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Stapp v. Jansen

Court of Appeals of Illinois, Fourth District

April 23, 2013

MICHAELEA K. STAPP, Petitioner-Appellee,
v.
JEFFREY W. JANSEN, Respondent-Appellant.

Held[*]

The trial court did not err in granting plaintiff an extension of the plenary order of protection entered against her ex-boyfriend, notwithstanding the conflicting testimony as to whether he violated the order by continuing to contact her through Internet websites, since the trial court ruled in plaintiff’s favor and the evidence supported the court’s finding.

Appeal from the Circuit Court of Adams County, No. 09-OP-50; the Hon. John C. Wooleyhan, Judge, presiding.

Gerald L. Timmerwilke, of Blickhan, Timmerwilke, Woodworth & Larson, of Quincy, for appellant.

Michaelea K. Stapp, appellee pro se.

Panel JUSTICE POPE delivered the judgment of the court, with opinion. Presiding Justice Steigmann and Justice Knecht concurred in the judgment and opinion.

OPINION

POPE, Justice.

¶ 1 In May 2012, the trial court granted petitioner Michaelea K. Stapp's petition to extend a July 15, 2009, plenary order of protection against respondent, Jeffrey W. Jansen, her ex-boyfriend and the father of their child. The court found, inter alia, respondent had made multiple attempts to contact petitioner in violation of the original order of protection.

¶ 2 Respondent appeals, arguing the trial court erred in granting the extension of the plenary order of protection where petitioner presented insufficient evidence to justify the extension. We affirm.

¶ 3 I. BACKGROUND

¶ 4 On July 15, 2009, the trial court issued a plenary order of protection against respondent relating to allegations respondent was harassing and stalking petitioner. On May 11, 2011, petitioner filed a motion to extend the plenary order of protection, alleging there had been no material change in circumstances since the original order issued.

¶ 5 During the March 21, 2012, hearing on the petition to extend, Quincy police officer David Distin testified he was assigned to investigate a complaint by petitioner regarding respondent's violation of an order of protection. According to Distin, petitioner informed him she had received a message from respondent on an Internet dating website called "plentyoffish.com" (Plentyoffish). Petitioner reported she checked her account just after midnight on November 17, 2009, and found she had received a message bearing respondent's picture with the username, "Sotoris." That message contained a picture of a dog in a cardboard box. Screen shots of the message were introduced into evidence as exhibit Nos. 2-A, 2-B, and 2-C. The message associated with the picture stated, "marinepanther2 has used some points and bought you this gift!!" According to petitioner, "Sotoris" and "Marine Panther" were names used by respondent.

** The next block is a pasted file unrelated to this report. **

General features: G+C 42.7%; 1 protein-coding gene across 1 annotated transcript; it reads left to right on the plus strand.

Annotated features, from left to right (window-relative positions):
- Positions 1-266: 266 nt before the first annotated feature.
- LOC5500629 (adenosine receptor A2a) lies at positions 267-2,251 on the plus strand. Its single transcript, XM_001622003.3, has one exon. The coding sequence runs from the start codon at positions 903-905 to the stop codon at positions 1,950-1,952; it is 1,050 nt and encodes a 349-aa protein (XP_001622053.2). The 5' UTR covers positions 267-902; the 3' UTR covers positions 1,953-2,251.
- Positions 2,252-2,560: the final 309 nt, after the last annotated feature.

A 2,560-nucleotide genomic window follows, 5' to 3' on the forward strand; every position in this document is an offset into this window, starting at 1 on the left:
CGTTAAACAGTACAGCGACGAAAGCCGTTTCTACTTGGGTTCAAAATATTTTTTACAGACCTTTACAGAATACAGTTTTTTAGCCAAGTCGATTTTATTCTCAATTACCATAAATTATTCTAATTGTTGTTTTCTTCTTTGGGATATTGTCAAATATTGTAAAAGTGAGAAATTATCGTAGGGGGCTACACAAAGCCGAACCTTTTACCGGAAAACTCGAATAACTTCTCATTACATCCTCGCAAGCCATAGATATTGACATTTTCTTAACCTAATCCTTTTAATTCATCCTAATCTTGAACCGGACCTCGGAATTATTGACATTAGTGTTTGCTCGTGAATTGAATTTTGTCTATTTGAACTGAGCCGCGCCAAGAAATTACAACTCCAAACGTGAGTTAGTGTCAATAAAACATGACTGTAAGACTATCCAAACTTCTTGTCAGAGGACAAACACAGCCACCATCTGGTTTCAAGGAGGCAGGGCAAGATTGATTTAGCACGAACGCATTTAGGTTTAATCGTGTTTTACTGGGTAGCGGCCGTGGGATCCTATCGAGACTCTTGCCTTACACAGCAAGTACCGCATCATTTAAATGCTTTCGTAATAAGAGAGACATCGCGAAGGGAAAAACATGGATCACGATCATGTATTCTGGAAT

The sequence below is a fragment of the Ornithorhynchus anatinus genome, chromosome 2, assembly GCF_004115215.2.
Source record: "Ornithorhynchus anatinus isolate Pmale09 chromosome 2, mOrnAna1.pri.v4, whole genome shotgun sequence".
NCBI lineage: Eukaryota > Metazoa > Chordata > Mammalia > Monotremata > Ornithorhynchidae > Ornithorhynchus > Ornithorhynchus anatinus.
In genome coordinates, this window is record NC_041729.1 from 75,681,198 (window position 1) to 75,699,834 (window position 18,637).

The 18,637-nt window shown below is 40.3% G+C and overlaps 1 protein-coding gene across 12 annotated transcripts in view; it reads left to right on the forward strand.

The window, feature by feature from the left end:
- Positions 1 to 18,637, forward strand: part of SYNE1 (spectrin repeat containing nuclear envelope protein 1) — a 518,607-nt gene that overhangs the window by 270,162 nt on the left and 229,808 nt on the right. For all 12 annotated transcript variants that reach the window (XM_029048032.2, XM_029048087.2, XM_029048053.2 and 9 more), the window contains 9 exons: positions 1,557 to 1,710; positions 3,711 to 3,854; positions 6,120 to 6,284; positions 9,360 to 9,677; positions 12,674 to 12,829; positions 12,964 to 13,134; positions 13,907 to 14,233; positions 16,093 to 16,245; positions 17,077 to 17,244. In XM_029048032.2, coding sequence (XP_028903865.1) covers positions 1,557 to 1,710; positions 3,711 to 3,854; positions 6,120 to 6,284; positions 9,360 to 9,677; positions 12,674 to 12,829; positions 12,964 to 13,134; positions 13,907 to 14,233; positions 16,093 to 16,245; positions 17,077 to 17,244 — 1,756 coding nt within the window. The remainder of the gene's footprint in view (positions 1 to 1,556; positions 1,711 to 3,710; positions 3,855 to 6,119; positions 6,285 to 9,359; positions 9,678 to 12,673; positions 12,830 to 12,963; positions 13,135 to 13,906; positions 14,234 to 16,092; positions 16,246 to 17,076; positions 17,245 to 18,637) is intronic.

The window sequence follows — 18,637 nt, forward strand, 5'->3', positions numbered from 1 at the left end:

¶ 6 After petitioner gave Distin screen shots of the November 17, 2009, message, Distin conducted a prearranged interview of respondent at his attorney's office. Distin testified he viewed respondent's Plentyoffish account on respondent's smartphone and did not find any messages to petitioner. However, Distin testified respondent had been operating his phone during the interview before Distin checked his account. During the interview, Distin never operated or held the phone himself. Distin testified he understood an individual could delete messages from an email account and asked respondent if he had done so. Respondent denied deleting any correspondence with petitioner.

ΒΆ 7 Petitioner testified respondent had contacted her numerous times on the Internet. In addition to sending her the picture of the dog, petitioner testified respondent also sent her a message through the Plentyoffish website, which read "hi." Petitioner testified a Plentyoffish user could delete messages sent from his or her account. According to petitioner, she never invited respondent to contact her through the dating website. Petitioner testified respondent also made contact with her through MySpace and Facebook. According to petitioner, respondent contacted her using the usernames Maine Street Tap, Jeff160, Marine Panther, and Sotoris. Petitioner testified she knew it was respondent contacting her because his picture was associated with the user name. Petitioner also testified respondent attempted to call her ...


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